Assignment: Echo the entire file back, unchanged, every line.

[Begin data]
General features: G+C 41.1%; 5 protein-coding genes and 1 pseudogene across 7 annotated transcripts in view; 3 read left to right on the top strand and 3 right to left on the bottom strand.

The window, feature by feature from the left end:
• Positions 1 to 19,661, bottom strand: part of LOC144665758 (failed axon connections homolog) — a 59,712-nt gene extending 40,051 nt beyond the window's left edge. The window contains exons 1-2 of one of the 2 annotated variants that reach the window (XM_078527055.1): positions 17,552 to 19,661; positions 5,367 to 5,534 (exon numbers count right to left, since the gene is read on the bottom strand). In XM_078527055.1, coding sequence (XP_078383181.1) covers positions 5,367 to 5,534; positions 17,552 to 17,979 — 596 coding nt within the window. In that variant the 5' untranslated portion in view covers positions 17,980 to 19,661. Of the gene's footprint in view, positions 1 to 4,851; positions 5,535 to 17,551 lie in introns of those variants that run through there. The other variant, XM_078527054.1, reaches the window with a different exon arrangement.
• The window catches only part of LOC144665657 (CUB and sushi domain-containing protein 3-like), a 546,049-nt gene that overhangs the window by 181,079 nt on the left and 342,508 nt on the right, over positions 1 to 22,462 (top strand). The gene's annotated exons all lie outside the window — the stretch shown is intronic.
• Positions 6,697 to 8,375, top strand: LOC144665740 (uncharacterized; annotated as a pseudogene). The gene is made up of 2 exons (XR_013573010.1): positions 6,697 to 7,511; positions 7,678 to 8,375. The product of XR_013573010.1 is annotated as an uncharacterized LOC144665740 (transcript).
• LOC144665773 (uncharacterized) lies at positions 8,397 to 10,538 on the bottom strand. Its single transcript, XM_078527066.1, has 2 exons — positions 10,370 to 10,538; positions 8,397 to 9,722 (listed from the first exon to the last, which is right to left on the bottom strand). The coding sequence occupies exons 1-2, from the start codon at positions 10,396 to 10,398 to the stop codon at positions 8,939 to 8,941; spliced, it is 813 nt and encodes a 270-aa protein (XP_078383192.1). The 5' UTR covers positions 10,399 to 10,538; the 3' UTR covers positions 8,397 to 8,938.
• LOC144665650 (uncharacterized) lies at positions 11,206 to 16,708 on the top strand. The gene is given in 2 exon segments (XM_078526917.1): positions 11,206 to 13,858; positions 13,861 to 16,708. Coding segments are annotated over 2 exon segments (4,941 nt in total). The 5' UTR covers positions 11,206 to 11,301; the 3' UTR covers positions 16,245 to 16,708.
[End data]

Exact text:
General features: G+C 41.1%; 5 protein-coding genes and 1 pseudogene across 7 annotated transcripts in view; 3 read left to right on the top strand and 3 right to left on the bottom strand.

The window, feature by feature from the left end:
• Positions 1 to 19,661, bottom strand: part of LOC144665758 (failed axon connections homolog) — a 59,712-nt gene extending 40,051 nt beyond the window's left edge. The window contains exons 1-2 of one of the 2 annotated variants that reach the window (XM_078527055.1): positions 17,552 to 19,661; positions 5,367 to 5,534 (exon numbers count right to left, since the gene is read on the bottom strand). In XM_078527055.1, coding sequence (XP_078383181.1) covers positions 5,367 to 5,534; positions 17,552 to 17,979 — 596 coding nt within the window. In that variant the 5' untranslated portion in view covers positions 17,980 to 19,661. Of the gene's footprint in view, positions 1 to 4,851; positions 5,535 to 17,551 lie in introns of those variants that run through there. The other variant, XM_078527054.1, reaches the window with a different exon arrangement.
• The window catches only part of LOC144665657 (CUB and sushi domain-containing protein 3-like), a 546,049-nt gene that overhangs the window by 181,079 nt on the left and 342,508 nt on the right, over positions 1 to 22,462 (top strand). The gene's annotated exons all lie outside the window — the stretch shown is intronic.
• Positions 6,697 to 8,375, top strand: LOC144665740 (uncharacterized; annotated as a pseudogene). The gene is made up of 2 exons (XR_013573010.1): positions 6,697 to 7,511; positions 7,678 to 8,375. The product of XR_013573010.1 is annotated as an uncharacterized LOC144665740 (transcript).
• LOC144665773 (uncharacterized) lies at positions 8,397 to 10,538 on the bottom strand. Its single transcript, XM_078527066.1, has 2 exons — positions 10,370 to 10,538; positions 8,397 to 9,722 (listed from the first exon to the last, which is right to left on the bottom strand). The coding sequence occupies exons 1-2, from the start codon at positions 10,396 to 10,398 to the stop codon at positions 8,939 to 8,941; spliced, it is 813 nt and encodes a 270-aa protein (XP_078383192.1). The 5' UTR covers positions 10,399 to 10,538; the 3' UTR covers positions 8,397 to 8,938.
• LOC144665650 (uncharacterized) lies at positions 11,206 to 16,708 on the top strand. The gene is given in 2 exon segments (XM_078526917.1): positions 11,206 to 13,858; positions 13,861 to 16,708. Coding segments are annotated over 2 exon segments (4,941 nt in total). The 5' UTR covers positions 11,206 to 11,301; the 3' UTR covers positions 16,245 to 16,708.